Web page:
involved. We are an underground political party and it is difficult for us
to join a movement in which there are a lot of other political parties
involved. We pulled out, but now, with the Trinamool having given up in
Singur, I think we are going to intensify our movement there.

The conditions are rightthe CPMs Hooghly district unit is in a shambles.
Our kind of movement thrives in places such as Lalgarh, where the terrain is
favourable and theres mass support.

*How did your family react to your joining a militant organization?*

My father was with the Socialist Party of Congress and I joined the
Communists during my college days. He made it clear that two divergent
political currents cannot exist under the same roof. So, I left home. But my
parents have been my greatest inspiration. Like *Jijabai supported
Shivaji*through all his battles,
my mother has always been a great source of
inspiration for me. The last time I met her was in 1984, after I got
married. She told me that if I were to die, it should be the death of a hero
on a battlefield.

My wife Maina is now at Dandakaranyashe is in charge of a group in Bastar
(district of Chhattisgarh). We met in Hyderabad when I was state secretary
(of Andhra Pradesh) and she was a comrade. The last time we met was two
years ago. We communicate through lettersuse of mobile phones has been
banned by our central committee. I write poems to her and make sure the
Indian postal department delivers them to her. I wrote poems after the
landmine attack on Buddhbabus convoy and also on the day somebody hurled a
shoe at (George) Bush.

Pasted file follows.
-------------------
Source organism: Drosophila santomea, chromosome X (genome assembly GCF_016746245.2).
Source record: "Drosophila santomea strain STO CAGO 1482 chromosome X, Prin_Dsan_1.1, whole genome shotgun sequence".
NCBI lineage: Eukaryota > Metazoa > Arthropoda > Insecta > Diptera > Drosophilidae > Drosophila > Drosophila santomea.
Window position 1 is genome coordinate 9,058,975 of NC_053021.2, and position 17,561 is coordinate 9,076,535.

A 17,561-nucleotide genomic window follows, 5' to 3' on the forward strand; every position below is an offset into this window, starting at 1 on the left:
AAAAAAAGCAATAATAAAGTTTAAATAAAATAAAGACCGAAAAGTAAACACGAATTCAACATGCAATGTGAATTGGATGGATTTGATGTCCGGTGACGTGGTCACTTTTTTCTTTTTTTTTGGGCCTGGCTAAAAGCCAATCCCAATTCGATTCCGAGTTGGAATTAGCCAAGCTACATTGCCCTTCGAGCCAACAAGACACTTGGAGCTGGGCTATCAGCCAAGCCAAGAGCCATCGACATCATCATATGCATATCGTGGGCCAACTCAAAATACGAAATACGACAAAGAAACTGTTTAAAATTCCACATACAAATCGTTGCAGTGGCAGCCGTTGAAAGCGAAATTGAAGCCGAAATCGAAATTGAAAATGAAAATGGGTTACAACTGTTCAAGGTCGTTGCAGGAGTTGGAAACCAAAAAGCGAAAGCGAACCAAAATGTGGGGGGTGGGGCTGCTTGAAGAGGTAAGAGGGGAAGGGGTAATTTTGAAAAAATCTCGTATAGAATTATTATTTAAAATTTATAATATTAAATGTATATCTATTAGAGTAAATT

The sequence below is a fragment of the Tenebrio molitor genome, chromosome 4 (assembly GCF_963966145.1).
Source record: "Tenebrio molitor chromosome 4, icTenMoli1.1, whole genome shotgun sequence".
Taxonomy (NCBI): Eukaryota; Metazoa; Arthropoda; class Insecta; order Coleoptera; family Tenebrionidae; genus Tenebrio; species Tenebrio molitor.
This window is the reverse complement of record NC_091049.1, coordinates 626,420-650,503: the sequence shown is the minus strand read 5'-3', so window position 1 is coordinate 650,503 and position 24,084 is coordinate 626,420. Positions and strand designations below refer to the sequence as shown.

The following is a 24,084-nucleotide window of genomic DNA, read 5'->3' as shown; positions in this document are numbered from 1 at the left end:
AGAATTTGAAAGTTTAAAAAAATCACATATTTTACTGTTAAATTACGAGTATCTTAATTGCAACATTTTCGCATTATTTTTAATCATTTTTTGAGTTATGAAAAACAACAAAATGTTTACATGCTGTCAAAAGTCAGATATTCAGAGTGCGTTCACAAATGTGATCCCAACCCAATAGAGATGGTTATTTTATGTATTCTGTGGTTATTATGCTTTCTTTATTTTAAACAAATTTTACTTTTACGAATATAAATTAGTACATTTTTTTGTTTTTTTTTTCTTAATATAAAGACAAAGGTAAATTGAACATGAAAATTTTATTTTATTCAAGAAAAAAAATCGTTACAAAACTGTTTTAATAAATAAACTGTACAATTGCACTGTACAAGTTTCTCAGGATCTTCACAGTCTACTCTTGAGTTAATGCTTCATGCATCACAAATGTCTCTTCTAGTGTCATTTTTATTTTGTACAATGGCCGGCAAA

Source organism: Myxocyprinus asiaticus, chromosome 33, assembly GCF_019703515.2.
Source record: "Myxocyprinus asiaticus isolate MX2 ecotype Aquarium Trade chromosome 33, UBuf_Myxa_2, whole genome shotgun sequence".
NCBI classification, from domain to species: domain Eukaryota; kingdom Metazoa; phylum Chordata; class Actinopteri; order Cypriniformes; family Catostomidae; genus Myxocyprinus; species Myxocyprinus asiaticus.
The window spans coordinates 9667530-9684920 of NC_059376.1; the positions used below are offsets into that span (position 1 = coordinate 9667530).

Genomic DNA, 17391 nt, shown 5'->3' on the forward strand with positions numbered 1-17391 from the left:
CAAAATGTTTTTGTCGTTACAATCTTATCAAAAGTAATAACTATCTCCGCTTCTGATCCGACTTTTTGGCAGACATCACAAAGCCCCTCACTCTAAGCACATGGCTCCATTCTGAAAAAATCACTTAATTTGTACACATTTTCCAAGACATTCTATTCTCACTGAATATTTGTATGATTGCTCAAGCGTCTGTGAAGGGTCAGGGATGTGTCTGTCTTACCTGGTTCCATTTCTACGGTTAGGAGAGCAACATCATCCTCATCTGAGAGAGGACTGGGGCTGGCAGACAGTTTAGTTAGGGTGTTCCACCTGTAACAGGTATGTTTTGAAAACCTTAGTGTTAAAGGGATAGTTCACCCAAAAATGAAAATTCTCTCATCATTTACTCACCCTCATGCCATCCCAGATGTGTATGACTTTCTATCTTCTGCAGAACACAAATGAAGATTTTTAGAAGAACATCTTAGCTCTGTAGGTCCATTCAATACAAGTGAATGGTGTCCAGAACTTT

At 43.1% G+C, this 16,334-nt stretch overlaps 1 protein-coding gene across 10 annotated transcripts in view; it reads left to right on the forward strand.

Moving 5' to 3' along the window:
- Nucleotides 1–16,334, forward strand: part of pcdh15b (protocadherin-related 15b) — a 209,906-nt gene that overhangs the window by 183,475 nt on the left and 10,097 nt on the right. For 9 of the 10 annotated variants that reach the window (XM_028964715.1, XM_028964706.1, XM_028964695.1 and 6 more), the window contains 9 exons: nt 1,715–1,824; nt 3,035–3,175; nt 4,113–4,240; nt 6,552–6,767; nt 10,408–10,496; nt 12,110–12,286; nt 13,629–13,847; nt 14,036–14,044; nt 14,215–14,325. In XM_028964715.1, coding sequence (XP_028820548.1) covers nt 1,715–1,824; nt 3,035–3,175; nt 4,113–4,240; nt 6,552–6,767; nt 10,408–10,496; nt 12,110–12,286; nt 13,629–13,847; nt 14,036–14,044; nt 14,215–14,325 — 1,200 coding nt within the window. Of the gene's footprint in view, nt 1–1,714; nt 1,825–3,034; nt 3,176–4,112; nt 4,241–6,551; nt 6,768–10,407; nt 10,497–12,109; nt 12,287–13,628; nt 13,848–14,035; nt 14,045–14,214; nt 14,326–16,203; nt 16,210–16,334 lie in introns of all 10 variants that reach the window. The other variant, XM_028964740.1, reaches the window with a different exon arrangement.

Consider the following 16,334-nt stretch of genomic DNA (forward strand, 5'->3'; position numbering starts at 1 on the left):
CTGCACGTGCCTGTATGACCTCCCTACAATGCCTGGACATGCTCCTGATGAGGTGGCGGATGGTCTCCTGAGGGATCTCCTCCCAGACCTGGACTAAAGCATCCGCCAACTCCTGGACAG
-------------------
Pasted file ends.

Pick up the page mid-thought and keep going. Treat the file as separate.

*Have you ever thought of having children?*

I dont have kids. Our party doesnt support the idea of having children.
There is no ban as such, but the leadership expects the women in our party
to undergo sterilization after marriage. This is done to ensure that their
political careers are not compromised.

*Tell us about your daily life It must be difficult being a militant, isnt

We live a difficult lifeconstantly on the move and with a 15kg load of
arms, ammunition and water. I remember walking seven years ago some 116km in
24 hours without any rest. I sleep very littlemaximum four hours (a day)
and at times as little as 10 minutes. But because we live a disciplined life
it doesnt matter.

No matter how late I sleep at night, I rise by 5. The first thing that I do
in the morning is tune in to BBC (Radio) for its bulletin at 5.30. By 6, we
start our physical training and military drillswe need to be fighting fit
always. So, even at 51, I dont need glasses to read and can walk for hours
without rest. We eat whatever we get. I love eating rice with mashed
potatoes and green chillies, but at times, even that is difficult to come
by. I was a south Indian Brahmin before joining the party and a strict
vegetarian. But I have turned non-vegetarian after I left home. I love
eating mangoes and wild fruits that are abundantly available in the forests
that we inhabit. I am a dreamer like all revolutionaries, and work hard to
realize them. My dreams are about the people in the villagesthe people
around me. We are soldiers, but we too have emotions such as love, kindness

But without hatred, it is difficult to keep alive the fire of class struggle
and to fight against oppression